• Thanks! You work too – I really don’t know how you do it. David and I were talking about “what if I went back to work” the other day. I could only do it if I really loved the job, otherwise I think I’d go crazy!

  2. I think that the solution (which I’ve recommended in the past and which we’ve more or less adopted) is to carve out some time for yourself. Please be willing to take off every day, and don’t feel guilty about letting Abraham spend some time with me. Aren’t I also his parent? I love spending time with him of course, but I also love that I am able to give you some of the time that you need.

    But also don’t feel guilty about leaving him with a sitter. In comparison to today’s norm, Abraham spends a copious amount of time with you.

    It will get better. Don’t you remember me discussing how the big kids no longer needed every bit of my attention? I think the most important goal for you now is to work to keep your skills and contacts sharp so that when Abraham does go to school, you are ready to get back into the professional world.

    • Yes, yes, yes, of course he should spend time with you! It isn’t that I don’t want to leave him with you, it is that I like being alone, and I feel kinda bad about it.

      I know it will get better. Or it will change and be hard in other ways.

  3. First off, thanks for referencing my blog! Secondly, I love you, Vick. I love your honesty. I always imagined that if I had children (or a child), as much as I would love them, as fiercely as I might love them, I would also want to get away from them when I could. I would need time to myself. Women can be so hard on themselves for the choices they make — and unfortunately, so hard on each other. There used to just be Dr. Spock’s book on raising kids. Now there seems to be hundreds of books about the “right” way to raise kids, and millions of moms blogging about being moms and defending their choices. My favorite moms I’ve met/known have been those who approach the whole parenthood thing with a sense of humor, a big heart, and the knowledge that, no matter what they do, their kids are eventually going to become adolescents and hate them for a while anyway. My favorite moms are who they are, whether they have a baby slung on their hip or not. That’s why you’re one of my favorite moms!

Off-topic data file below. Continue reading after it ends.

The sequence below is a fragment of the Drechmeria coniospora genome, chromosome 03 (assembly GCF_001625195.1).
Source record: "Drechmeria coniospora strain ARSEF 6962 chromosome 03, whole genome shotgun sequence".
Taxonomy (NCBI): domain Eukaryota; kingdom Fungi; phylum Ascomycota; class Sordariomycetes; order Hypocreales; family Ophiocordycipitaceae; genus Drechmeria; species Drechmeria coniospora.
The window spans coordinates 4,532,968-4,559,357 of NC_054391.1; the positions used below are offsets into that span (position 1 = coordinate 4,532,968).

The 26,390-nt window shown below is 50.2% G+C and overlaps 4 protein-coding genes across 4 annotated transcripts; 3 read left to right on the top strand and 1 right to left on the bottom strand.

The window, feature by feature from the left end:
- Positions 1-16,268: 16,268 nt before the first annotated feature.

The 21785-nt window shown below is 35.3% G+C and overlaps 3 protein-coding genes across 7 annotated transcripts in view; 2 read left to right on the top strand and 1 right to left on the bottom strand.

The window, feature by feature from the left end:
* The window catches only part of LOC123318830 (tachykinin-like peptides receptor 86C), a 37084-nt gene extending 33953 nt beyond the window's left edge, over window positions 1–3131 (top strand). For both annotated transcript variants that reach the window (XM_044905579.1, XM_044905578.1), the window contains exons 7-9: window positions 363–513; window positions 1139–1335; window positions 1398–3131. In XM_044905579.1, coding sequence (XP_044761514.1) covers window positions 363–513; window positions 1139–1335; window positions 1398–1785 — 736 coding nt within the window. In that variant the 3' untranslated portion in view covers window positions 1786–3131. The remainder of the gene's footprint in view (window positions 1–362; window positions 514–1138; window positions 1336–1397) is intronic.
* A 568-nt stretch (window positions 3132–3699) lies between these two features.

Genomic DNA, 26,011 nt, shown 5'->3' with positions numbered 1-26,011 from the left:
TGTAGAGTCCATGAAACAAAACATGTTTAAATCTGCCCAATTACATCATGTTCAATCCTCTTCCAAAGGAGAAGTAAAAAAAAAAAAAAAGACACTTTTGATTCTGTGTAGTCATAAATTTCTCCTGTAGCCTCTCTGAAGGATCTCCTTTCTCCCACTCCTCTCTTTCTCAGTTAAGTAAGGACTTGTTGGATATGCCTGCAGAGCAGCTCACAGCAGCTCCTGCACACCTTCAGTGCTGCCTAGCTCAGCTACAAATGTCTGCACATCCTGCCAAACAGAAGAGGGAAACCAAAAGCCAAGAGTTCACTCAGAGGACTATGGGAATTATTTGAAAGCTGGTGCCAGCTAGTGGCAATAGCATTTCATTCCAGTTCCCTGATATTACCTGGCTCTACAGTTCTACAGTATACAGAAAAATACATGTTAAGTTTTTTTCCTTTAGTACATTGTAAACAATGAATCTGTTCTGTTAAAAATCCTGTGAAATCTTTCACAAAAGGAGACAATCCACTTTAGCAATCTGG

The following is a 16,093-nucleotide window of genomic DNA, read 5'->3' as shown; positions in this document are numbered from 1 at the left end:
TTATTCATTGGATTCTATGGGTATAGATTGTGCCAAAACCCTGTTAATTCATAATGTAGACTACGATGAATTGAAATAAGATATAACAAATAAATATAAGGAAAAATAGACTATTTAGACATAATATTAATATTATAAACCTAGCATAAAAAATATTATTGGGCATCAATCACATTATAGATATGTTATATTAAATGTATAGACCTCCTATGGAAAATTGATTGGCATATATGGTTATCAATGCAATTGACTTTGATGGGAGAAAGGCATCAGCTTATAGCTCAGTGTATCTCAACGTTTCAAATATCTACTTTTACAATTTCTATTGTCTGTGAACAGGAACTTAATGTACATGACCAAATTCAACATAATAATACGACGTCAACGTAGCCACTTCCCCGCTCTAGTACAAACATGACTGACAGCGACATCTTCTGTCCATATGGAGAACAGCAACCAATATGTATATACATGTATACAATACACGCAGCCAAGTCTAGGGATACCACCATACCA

• Thanks, Marge. You are one of my favorite women!
      I had to stop reading sleep books, stop taking to heart all the mlogs I read (that’s mommy-blogs), and stop comparing myself and Abraham to all of our new mommy/baby friends. It is so freaking hard though. But I can do it better when I am confident in myself, you know? When I feel like my yoga teaching-theatre artisting-crafty lady-mama self.

  4. Hi Vicki. I really enjoy reading your blog and wanted to put in my two cents. You should never feel terrible about leaving for a break! In my very limited experience as a “working” mother, I’ve discovered that having a profession or a passion, where you spend your time away from the baby, is a good thing. It makes you more focused and more appreciative of the time you do spend with the baby. My classmates have started asking me how I’m handling law school with being a mom, and I’ve found myself saying, “I’m always excited to leave for school in the morning, and I’m always excited to go home to Leah in the afternoon.” It’s hard not to feel guilty about leaving, but I know that it makes me a happy mom, which equals a happy baby. And you can’t beat that! I think it’s a great thing that you are trying to find the right balance to continue your creative pursuits and feel satisfied as a mom – it’s great for you and great for Abraham – and don’t *ever* feel bad about that!

  5. Pingback: Up All Night | Forward Movement